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Inside Angola’s ‘exemplary’ COVID-19 vaccination hubs  | WHO

Luanda – The Paz Flor mall is usually packed with shoppers browsing for bargains or sitting down to enjoy a meal, but as Angola’s rollout of COVID-19 vaccines ramps up, the vibrant space in the nation’s capital has been converted to serve up life-saving vaccines.  

Paz Flor is one of 21 major vaccination hubs spread across Angola’s 18 provinces that bring crucial COVID-19 vaccination services seamlessly together under one roof.  

“My experience was good, very good, and I feel more protected now,” says Job Manuel, who just received his second dose of the Oxford-AstraZeneca vaccine. “There were crowds outside, but in here everything works really well.”  

With 24 rows of desks and a staff of 48, the team can vaccinate over 5000 people each day. 

“The system starts with registration, then screening and vaccination. We also have a control area in case of adverse effects,” says Dr Silvia Lutucuta, Angola’s Minister of Health. 

“We all work together in an integrated way, whether we’re from public health, security or the police. People can move from entry to resting after vaccination in just 20 minutes.”  

Embed YouTube video: Sylvie to share link today 

Innovation  

On arrival at Paz Flor people verify their identities and confirm pre-arranged appointments

by showing QR codes or SMS or email confirmations on their phones or print outs. 

“The pre-registration system underpins the vaccination centres,” explains Health Minister Dr Silvia Lutucuta. “It’s the first, crucial step in the whole process.”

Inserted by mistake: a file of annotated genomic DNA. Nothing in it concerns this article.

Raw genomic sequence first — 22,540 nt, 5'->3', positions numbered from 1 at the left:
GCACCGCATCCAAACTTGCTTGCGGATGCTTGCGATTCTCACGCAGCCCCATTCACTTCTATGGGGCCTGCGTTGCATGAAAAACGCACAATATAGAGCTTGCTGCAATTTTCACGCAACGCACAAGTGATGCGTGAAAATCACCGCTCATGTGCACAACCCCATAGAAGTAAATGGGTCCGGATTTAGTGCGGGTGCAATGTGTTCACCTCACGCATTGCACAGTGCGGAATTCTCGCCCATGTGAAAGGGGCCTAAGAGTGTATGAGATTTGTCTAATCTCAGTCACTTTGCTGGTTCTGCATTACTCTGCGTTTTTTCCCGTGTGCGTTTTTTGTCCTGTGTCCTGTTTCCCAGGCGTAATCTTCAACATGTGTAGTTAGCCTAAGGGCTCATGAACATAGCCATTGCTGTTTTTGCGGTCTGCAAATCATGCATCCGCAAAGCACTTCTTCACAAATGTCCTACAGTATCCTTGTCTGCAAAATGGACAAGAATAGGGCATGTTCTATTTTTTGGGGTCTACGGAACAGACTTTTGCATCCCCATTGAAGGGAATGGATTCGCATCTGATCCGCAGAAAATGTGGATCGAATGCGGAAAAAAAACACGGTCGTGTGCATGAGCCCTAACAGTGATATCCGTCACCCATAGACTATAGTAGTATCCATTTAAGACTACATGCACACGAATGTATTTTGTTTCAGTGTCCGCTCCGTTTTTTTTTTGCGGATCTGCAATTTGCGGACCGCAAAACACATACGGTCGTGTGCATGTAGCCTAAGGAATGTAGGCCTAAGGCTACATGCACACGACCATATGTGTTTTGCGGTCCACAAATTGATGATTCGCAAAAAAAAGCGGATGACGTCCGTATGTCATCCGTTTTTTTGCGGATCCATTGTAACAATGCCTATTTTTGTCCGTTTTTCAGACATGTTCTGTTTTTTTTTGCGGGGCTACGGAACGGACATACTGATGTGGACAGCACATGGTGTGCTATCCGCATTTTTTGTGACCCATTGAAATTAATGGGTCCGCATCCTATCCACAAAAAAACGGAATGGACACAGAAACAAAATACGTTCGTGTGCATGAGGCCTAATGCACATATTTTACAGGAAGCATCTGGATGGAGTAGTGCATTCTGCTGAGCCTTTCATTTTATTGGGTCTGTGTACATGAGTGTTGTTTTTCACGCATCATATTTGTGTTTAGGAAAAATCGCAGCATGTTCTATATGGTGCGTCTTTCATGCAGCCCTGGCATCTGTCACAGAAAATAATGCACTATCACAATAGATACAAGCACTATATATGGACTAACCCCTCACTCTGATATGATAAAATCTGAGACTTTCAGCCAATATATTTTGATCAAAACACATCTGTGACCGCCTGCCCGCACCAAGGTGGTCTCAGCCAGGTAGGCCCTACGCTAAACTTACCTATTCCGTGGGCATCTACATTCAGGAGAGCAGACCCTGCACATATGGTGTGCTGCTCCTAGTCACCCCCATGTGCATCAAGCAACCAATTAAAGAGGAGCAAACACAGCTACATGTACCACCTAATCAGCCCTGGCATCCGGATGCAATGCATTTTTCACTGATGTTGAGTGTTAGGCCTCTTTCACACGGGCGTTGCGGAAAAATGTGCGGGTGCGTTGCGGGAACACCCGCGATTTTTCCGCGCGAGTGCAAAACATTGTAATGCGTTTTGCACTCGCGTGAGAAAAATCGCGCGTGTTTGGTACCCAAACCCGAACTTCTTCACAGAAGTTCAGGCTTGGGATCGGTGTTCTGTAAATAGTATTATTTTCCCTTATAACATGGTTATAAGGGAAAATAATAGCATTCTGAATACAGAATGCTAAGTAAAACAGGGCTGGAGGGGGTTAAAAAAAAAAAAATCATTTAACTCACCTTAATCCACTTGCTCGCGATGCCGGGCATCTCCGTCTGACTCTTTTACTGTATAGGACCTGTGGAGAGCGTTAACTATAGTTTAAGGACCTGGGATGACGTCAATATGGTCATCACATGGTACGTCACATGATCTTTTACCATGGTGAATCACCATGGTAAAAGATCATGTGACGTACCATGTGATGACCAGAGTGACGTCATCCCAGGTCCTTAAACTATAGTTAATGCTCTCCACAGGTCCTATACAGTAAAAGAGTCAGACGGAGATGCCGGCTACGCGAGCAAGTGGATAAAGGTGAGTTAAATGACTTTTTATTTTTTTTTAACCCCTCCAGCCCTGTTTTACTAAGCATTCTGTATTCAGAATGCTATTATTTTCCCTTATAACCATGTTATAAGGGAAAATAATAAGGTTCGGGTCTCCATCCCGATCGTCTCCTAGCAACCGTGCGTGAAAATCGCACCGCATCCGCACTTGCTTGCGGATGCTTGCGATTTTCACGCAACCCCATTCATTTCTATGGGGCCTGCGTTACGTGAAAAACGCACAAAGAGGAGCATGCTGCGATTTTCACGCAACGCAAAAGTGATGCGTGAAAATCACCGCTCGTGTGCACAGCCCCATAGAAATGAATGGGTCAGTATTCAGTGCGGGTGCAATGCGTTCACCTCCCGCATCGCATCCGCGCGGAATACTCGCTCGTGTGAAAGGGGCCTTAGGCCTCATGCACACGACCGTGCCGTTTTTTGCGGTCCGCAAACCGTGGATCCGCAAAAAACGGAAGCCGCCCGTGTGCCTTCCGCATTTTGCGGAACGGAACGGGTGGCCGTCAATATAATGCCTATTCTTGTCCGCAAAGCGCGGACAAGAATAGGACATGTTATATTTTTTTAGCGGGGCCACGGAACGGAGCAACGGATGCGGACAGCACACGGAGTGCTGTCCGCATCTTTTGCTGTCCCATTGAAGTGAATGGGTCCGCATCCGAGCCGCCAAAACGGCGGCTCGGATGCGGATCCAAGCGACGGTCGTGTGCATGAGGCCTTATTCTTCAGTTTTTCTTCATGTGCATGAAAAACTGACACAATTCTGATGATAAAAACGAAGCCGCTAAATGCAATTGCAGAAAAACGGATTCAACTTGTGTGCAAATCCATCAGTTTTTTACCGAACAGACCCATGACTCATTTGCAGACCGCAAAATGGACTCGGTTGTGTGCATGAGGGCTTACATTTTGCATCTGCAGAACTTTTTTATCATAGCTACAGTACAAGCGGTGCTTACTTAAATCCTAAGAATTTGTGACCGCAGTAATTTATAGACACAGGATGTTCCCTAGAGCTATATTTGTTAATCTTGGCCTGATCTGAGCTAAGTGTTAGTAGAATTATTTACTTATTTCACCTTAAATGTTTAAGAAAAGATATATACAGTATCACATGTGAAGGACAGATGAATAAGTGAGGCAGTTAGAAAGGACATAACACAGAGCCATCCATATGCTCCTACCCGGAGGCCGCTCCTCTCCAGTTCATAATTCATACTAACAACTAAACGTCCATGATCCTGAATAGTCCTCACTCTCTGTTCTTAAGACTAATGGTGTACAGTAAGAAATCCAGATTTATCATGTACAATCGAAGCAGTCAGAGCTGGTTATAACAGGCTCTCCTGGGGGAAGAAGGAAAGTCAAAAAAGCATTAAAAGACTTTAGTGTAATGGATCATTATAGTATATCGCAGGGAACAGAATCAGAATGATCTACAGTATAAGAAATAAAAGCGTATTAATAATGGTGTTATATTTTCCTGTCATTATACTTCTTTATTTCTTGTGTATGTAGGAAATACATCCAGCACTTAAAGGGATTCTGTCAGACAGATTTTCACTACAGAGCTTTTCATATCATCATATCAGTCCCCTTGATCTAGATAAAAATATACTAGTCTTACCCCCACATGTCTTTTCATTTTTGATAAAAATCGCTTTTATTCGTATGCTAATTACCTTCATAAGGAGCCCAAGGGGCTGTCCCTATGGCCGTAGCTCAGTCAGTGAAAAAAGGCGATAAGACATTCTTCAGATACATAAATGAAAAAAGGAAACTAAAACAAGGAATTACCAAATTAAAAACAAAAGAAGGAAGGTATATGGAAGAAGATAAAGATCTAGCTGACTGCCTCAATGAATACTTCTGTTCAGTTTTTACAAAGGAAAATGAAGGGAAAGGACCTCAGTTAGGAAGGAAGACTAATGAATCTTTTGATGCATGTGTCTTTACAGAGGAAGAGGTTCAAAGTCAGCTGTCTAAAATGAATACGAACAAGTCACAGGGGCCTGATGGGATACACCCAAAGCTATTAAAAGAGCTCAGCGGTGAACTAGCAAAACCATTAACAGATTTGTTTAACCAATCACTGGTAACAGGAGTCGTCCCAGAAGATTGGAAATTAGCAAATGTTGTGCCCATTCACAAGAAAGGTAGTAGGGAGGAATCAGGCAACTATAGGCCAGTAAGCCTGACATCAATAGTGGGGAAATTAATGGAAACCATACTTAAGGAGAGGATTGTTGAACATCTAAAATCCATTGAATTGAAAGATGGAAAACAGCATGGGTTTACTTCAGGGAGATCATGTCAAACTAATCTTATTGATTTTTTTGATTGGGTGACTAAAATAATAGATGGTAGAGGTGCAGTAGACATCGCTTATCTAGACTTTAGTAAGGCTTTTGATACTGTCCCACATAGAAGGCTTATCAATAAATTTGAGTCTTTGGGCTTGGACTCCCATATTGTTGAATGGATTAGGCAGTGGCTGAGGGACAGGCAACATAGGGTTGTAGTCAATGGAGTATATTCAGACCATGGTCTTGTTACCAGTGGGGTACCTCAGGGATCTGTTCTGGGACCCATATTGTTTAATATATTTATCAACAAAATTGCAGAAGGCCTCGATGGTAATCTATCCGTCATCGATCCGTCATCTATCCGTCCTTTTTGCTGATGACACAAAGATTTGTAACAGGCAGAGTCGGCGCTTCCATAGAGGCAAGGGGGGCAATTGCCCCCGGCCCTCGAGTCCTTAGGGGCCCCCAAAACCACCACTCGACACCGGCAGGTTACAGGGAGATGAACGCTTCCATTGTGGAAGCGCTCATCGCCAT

With all information logged online, the system also makes it easier to track preparation for second doses and to monitor and respond to any safety issues among the population.  

Angola’s efforts to list the country’s priority populations for vaccination have won plaudits internationally, and like a number of other African countries, good ‘pre-listing’ has been crucial to an efficient first-phase rollout of COVID-19 vaccines.  

“The innovative registration system allows for the real-time monitoring of all that is happening. It also helps significantly boost vaccination rates in large population centres,” notes Dr Djamila Cabral, WHO Representative in Angola.   

Angola is making use of the Oxford-AstraZeneca, Pfizer-BionTech and Sinopharm COVID-19 vaccines, and has invested heavily in cold chain capacity so all vaccines can be used.

Unique approach 

In a unique development among African countries, Angola worked with a local NGO to deploy 60 counsellors and community mobilizers Paz Flor and around Luanda.

“Dealing with the public is not always easy. Some are serious and some are more relaxed,” says counsellor Jenusa Abel, who helps ease doubts among the public at Paz Flor.   

“The work I do is important because people need to leave here well informed, so when they get home, they know what to do if there are any adverse reactions.”  

“It’s super good, it’s what I enjoy, not just passing on information but having a conversation. I’m learning a lot from the public here and I’m sharing whatever I can,” says Ms Jenusa.  

Exemplary  

“The commitment and energy from Angola’s government to get the vaccine rollout right was exemplary from very early on,” says Dr Djamila Cabral, WHO Representative in Angola. 

“Good preparation, including around staffing and training needs, cold-chain logistics and getting the regulations right, were just some of the reasons why Angola was one of Africa’s first countries to receive vaccines.” 

Angola has administered around 1.5 million doses so far, with over 1.3 million vaccines received through the COVAX facility.  

WHO supports Angola’s COVID-19 response at all levels, has assisted with Angola’s vaccine roll-out readiness and deployment plans, and aids the rollout of vaccines in 14 provinces.  

“The big challenge is vaccines, we urgently need more,” says Health Minister Dr Silvia Lutucuta. “Our teams are ready, we have the capacity. We need to vaccinate as quickly as possible to make sure the epidemiological situation does not get worse.” 

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